Eulogy for Grandmothers

Alice Wisler
Grandmothers are great teachers.

A eulogy for grandmothers is a sweet tribute that can be given at a funeral or graveside service. Eulogies don't need to be fancy or long.

Types of Eulogy for Grandmothers

There are a number of types of eulogies you can offer. You can select one type or use a combination of a few during the service. These include:

  • Reading poetry - You can read or recite a favorite poem of your grandmother's, one of your choosing or read one that reflects what she meant to you.
  • Bible passage - If your grandmother had a few scripture verses she found meaningful and obtained comfort from, you can read those in her memory.
  • Share a memory - Tell about the time she baked cookies for the whole neighborhood or how she taught you to sew.
  • Sing a song - If you are talented in this arena, then by all means lend your voice to sing a song as a tribute to your grandmother. Singing one she taught you or one you used to sing with her, will be a memorable gesture.
  • Truth learned - Focus on a lesson your grandmother taught you. Was it how to love? How to forgive? Tell your audience about what this lesson has meant to you over the years.

Preparing a Eulogy

As you prepare for a eulogy, take your time:

  • Jot down ideas - Spend time alone in quiet reflecting on the life of your grandmother. Let your mind roam freely as you jot ideas down. List her characteristics and her favorite things.
  • Structure your ideas - After you have a list of words or thoughts, chose one or two to talk about. Structure your sentences.
  • Write your eulogy - It is best to write out what you are going to say, even if you don't read it word for word. Choose words that sound natural as you speak them. Make the eulogy come alive and be from your heart.
  • Practice by standing and speaking - Face a mirror and think of it as your audience. Read aloud what you have written once for content. Make the necessary changes. Then read aloud again. Practice your intonation. Pronounce words clearly.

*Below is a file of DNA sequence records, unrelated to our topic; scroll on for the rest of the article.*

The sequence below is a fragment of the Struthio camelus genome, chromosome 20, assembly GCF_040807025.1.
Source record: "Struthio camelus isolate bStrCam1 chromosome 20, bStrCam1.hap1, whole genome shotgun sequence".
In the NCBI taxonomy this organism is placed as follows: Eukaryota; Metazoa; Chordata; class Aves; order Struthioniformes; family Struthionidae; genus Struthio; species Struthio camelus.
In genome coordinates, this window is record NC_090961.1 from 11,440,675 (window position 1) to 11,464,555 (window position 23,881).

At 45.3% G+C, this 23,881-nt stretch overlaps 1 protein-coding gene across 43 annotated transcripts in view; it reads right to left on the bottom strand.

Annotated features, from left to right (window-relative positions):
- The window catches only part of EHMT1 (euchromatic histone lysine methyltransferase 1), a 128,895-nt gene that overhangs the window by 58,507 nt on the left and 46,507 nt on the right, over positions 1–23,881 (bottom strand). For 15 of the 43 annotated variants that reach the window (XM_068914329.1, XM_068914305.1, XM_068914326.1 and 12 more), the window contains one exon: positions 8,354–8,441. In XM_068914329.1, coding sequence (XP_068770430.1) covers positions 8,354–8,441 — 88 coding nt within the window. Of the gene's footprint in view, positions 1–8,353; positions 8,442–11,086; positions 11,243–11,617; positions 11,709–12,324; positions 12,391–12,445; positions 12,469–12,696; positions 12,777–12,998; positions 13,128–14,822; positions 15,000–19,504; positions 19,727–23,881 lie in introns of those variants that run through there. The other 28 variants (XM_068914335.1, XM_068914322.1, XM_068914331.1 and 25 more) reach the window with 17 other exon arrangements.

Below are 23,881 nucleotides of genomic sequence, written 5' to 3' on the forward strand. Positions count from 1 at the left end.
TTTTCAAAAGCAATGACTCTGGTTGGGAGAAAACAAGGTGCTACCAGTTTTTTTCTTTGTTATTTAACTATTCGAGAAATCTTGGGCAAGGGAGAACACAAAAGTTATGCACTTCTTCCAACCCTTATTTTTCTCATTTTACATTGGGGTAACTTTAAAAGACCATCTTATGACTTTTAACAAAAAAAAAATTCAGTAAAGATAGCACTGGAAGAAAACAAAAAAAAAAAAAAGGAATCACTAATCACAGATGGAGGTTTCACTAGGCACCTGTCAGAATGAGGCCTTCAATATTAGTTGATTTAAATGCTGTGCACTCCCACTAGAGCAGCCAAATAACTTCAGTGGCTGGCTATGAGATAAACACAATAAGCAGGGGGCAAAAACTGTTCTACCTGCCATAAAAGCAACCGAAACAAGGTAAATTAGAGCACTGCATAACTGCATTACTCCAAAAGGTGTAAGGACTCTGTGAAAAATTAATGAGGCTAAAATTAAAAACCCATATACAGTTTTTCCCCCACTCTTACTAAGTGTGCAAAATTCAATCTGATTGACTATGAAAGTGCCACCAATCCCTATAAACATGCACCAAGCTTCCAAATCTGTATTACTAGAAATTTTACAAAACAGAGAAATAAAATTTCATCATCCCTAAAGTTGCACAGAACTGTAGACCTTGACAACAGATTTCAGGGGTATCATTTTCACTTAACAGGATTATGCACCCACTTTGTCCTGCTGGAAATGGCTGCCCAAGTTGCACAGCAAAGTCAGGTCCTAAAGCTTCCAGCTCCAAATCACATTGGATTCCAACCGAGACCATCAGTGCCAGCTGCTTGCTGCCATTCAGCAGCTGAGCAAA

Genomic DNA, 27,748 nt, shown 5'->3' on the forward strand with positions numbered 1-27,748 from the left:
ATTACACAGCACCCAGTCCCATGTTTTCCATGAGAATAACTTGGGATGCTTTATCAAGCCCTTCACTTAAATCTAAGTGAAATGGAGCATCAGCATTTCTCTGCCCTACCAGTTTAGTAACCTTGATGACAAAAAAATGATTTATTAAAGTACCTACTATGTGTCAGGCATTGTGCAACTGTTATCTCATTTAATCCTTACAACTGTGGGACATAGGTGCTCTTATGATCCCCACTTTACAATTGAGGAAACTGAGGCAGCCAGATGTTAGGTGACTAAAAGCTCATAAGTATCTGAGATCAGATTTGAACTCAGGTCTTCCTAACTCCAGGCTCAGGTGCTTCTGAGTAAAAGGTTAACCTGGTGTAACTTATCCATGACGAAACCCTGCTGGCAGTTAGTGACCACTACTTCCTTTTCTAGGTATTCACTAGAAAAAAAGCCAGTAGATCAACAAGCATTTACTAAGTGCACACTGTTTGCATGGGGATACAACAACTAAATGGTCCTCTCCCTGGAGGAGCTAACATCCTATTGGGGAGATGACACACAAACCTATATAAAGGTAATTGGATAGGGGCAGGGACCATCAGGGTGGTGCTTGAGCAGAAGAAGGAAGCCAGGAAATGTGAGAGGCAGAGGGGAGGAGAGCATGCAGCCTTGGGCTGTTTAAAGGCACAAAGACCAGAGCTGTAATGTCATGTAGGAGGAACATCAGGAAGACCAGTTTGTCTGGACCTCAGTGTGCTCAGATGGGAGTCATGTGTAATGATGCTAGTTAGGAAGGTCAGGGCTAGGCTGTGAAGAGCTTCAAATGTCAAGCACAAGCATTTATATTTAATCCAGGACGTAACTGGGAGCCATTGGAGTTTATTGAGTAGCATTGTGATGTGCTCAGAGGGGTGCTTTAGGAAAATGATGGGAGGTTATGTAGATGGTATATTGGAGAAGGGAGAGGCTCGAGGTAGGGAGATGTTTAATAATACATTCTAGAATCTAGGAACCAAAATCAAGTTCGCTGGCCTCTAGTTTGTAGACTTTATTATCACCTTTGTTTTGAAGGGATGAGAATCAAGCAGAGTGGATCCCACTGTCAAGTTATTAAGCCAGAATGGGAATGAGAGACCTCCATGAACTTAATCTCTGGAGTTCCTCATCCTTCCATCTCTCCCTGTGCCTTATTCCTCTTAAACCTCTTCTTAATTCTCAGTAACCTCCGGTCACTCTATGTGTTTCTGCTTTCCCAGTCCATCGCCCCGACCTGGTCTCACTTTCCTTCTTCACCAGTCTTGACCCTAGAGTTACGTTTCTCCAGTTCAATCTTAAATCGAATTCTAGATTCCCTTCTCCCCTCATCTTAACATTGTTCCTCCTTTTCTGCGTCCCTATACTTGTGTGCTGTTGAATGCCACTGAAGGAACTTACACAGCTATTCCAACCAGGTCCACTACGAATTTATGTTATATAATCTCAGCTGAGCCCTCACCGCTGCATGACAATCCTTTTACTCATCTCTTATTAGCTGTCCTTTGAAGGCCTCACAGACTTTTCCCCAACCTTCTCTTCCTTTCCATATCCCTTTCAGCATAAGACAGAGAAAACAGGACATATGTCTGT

• Memorize as much as you can - Although you probably will be too nervous to say your entire eulogy by rote, do practice enough so your eyes will not have to be glued to the paper.

Delivering the Eulogy

At the service, keep this advice in mind as you deliver your eulogy:

  • Keep it short and sweet
  • Speak clearly
  • Stand tall

Funerals are emotional times. Remember that your voice could break, and you may not be able to carry through with the entire song, poem or reading. Take comfort in knowing that all is not lost; you will be excused and understood for crying.

A Word of Advice

Before the service, know whether you will be the only one to give a eulogy or if others will also present something. This helps in knowing your time limit. If other family members or grandchildren will speak, agree together to not go over five minutes each. The audience will tire quickly if the talks continue for lengthy spans of time.

Eulogy for Grandmothers Will Help Others

Chances are, your heartfelt words will cause others at the service to offer gratitude to you. Often the words we speak are felt by many at funerals, yet not everyone is able or willing to stand and speak. Delivering a eulogy for a beloved grandmother is an opportunity to bless many as you share your sentiments with others.

Eulogy for Grandmothers